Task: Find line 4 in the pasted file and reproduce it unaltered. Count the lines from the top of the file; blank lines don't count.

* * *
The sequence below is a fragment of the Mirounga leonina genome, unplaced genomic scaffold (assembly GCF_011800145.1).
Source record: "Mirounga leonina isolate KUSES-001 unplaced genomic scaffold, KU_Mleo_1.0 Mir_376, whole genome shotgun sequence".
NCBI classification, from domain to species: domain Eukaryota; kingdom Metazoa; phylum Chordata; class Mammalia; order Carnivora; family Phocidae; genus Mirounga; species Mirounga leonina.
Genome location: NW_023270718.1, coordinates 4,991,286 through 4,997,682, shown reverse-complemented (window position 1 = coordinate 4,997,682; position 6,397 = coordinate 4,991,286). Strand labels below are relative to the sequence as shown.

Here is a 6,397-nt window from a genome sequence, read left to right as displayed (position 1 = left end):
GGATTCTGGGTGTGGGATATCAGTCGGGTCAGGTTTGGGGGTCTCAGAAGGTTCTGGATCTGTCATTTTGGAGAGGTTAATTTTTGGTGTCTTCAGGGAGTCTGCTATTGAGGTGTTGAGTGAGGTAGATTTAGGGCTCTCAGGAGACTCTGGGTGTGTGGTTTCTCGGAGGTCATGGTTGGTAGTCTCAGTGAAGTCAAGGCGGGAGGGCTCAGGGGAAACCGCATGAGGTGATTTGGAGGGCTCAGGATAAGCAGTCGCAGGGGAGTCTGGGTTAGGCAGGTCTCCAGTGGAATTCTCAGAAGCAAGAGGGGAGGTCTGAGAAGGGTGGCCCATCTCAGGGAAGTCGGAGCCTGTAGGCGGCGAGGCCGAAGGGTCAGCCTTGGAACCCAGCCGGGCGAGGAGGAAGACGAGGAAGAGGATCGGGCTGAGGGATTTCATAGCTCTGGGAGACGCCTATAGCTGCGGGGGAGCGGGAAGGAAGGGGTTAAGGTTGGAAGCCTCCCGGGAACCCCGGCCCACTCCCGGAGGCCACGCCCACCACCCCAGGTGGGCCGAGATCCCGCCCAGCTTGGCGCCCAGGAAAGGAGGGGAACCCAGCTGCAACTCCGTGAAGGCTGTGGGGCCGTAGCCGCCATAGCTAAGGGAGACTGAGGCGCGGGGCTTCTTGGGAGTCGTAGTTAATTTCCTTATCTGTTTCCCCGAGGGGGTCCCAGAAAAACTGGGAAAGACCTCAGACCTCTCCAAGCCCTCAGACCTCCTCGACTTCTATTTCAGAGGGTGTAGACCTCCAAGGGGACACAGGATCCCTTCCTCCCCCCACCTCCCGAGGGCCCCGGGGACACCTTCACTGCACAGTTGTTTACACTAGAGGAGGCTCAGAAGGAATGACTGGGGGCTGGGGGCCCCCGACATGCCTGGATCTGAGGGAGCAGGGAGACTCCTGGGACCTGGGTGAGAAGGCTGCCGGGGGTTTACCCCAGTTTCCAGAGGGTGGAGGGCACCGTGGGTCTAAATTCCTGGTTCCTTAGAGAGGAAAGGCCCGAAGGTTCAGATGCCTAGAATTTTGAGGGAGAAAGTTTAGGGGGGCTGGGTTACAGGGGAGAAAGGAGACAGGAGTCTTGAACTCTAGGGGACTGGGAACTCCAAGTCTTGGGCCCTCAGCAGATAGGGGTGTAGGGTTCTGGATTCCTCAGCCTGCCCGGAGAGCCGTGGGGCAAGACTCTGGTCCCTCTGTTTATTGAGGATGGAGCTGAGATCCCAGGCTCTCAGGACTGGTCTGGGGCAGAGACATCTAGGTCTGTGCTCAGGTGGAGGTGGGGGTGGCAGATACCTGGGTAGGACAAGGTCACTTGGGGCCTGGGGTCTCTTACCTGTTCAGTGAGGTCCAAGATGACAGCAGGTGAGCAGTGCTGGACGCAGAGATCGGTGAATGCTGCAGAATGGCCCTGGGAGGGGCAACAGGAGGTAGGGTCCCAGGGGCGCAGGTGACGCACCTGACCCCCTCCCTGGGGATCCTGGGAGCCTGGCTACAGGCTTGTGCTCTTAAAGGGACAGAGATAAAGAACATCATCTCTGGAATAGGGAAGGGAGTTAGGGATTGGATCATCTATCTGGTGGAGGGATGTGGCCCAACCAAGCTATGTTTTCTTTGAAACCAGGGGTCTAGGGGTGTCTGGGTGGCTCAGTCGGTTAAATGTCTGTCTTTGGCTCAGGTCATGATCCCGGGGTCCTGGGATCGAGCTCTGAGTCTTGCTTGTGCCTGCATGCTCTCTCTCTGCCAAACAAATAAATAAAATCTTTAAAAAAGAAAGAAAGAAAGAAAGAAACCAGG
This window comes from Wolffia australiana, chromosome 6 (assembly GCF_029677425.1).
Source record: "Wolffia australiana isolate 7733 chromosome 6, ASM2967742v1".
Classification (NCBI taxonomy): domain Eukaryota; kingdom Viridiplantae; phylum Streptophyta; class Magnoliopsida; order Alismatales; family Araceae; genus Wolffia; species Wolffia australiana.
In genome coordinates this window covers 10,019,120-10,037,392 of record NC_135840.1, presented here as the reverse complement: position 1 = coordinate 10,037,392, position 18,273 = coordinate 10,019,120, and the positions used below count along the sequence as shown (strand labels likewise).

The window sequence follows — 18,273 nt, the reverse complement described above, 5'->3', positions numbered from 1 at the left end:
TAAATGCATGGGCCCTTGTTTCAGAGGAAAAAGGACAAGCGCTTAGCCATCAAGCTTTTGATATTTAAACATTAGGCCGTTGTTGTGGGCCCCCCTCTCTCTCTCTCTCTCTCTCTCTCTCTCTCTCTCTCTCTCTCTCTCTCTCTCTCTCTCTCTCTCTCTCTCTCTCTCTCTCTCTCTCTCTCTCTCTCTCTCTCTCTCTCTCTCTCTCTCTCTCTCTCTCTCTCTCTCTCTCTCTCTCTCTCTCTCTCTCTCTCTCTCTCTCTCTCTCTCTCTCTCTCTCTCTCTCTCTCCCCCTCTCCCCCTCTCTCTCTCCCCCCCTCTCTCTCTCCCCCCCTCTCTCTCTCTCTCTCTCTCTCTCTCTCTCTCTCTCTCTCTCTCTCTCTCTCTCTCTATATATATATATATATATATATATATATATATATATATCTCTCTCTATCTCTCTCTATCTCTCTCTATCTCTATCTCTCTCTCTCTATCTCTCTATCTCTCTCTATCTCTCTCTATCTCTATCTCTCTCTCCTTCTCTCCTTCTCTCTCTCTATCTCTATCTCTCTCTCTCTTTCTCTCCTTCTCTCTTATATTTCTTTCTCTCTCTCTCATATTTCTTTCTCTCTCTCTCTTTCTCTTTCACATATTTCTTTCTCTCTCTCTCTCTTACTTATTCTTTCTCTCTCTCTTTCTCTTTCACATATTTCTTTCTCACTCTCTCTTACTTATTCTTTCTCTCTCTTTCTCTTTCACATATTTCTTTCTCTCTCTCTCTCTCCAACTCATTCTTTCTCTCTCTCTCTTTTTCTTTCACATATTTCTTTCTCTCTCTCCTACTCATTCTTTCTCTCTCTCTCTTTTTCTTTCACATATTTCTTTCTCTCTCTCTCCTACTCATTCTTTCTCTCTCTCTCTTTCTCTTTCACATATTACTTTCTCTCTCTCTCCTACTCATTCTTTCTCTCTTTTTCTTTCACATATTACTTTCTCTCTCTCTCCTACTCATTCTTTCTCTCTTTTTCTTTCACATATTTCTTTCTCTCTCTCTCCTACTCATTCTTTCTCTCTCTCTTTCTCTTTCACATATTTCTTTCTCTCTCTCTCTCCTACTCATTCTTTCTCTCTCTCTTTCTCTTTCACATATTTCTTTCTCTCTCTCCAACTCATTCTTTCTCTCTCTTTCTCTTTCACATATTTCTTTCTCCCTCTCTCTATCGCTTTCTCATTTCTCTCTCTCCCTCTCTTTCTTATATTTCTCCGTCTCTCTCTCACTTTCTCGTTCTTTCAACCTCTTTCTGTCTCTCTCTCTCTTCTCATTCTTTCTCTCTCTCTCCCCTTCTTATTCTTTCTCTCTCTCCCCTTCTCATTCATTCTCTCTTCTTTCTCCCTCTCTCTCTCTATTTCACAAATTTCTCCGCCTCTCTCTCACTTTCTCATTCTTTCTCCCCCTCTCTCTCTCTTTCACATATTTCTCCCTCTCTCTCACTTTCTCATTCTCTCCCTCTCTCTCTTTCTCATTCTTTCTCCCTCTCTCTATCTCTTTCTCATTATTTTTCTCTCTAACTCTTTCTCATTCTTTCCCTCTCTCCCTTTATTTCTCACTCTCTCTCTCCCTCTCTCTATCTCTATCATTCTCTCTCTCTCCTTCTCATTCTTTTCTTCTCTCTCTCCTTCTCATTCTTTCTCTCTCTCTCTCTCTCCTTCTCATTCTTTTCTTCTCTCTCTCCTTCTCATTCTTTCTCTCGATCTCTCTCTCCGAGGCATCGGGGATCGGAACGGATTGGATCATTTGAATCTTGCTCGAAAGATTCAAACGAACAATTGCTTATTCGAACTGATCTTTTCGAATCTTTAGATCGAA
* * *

Genome location: NW_023270718.1, coordinates 4,991,286 through 4,997,682, shown reverse-complemented (window position 1 = coordinate 4,997,682; position 6,397 = coordinate 4,991,286). Strand labels below are relative to the sequence as shown.